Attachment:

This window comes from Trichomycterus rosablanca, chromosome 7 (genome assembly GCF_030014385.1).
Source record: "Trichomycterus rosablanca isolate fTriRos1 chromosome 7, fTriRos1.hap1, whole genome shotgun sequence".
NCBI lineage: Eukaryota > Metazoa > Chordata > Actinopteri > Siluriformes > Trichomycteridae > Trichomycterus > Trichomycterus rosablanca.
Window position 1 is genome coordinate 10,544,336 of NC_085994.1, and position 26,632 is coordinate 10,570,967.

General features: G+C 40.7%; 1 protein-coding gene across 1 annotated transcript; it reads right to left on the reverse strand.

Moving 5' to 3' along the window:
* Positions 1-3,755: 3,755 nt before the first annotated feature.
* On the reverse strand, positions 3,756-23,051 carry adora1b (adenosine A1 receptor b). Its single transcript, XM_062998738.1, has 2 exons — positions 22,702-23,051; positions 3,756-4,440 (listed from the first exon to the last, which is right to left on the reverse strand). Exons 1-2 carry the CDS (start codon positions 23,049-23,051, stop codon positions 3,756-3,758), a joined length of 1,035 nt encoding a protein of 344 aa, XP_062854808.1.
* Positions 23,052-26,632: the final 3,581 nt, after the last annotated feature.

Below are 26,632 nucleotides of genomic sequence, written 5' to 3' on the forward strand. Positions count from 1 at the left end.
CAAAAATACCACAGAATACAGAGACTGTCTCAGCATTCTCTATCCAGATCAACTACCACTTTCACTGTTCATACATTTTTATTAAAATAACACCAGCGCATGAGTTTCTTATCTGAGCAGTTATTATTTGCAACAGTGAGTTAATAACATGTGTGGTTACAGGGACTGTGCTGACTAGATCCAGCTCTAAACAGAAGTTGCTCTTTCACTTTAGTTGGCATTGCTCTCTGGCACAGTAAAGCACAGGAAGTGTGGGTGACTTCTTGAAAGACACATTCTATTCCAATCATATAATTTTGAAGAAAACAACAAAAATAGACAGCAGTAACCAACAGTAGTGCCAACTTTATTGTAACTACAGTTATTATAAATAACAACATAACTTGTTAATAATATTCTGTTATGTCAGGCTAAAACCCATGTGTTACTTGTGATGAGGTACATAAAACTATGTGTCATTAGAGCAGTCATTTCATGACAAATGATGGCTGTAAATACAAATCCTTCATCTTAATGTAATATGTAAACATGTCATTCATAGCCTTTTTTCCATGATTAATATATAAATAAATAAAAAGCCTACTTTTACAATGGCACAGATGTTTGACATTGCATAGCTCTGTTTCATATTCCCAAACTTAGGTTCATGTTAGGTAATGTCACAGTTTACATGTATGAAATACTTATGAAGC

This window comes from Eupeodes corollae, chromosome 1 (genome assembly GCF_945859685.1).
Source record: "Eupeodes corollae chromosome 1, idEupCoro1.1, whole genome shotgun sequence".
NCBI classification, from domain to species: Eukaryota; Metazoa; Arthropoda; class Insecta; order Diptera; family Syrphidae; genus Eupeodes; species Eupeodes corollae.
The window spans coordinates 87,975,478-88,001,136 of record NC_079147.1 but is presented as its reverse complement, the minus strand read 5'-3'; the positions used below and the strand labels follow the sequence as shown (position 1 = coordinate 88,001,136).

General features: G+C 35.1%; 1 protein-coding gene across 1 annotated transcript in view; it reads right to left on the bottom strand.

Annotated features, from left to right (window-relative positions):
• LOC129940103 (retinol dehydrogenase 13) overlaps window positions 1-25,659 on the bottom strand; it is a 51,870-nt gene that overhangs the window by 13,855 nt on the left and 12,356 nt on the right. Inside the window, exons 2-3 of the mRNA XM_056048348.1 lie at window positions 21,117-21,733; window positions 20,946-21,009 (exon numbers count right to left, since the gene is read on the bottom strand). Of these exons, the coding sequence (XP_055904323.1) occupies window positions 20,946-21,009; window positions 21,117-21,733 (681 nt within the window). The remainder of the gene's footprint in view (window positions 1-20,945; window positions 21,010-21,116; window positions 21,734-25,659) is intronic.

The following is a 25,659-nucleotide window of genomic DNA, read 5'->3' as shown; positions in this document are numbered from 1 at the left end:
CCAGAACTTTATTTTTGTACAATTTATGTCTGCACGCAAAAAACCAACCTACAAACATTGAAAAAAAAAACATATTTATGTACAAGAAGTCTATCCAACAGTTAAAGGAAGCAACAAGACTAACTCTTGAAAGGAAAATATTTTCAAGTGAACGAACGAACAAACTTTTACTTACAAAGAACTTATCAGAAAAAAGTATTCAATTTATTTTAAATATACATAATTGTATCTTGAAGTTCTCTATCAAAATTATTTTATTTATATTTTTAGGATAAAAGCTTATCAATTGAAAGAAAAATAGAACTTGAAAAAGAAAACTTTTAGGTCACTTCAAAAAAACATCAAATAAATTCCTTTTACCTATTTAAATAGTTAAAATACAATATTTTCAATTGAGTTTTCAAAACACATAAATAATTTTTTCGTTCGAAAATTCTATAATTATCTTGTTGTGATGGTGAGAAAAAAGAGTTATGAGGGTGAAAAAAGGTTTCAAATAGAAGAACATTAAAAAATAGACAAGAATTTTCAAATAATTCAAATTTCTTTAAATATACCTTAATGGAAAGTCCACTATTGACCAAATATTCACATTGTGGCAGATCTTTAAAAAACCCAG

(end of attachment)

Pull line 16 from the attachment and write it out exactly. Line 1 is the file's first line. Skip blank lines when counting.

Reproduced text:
General features: G+C 35.1%; 1 protein-coding gene across 1 annotated transcript in view; it reads right to left on the bottom strand.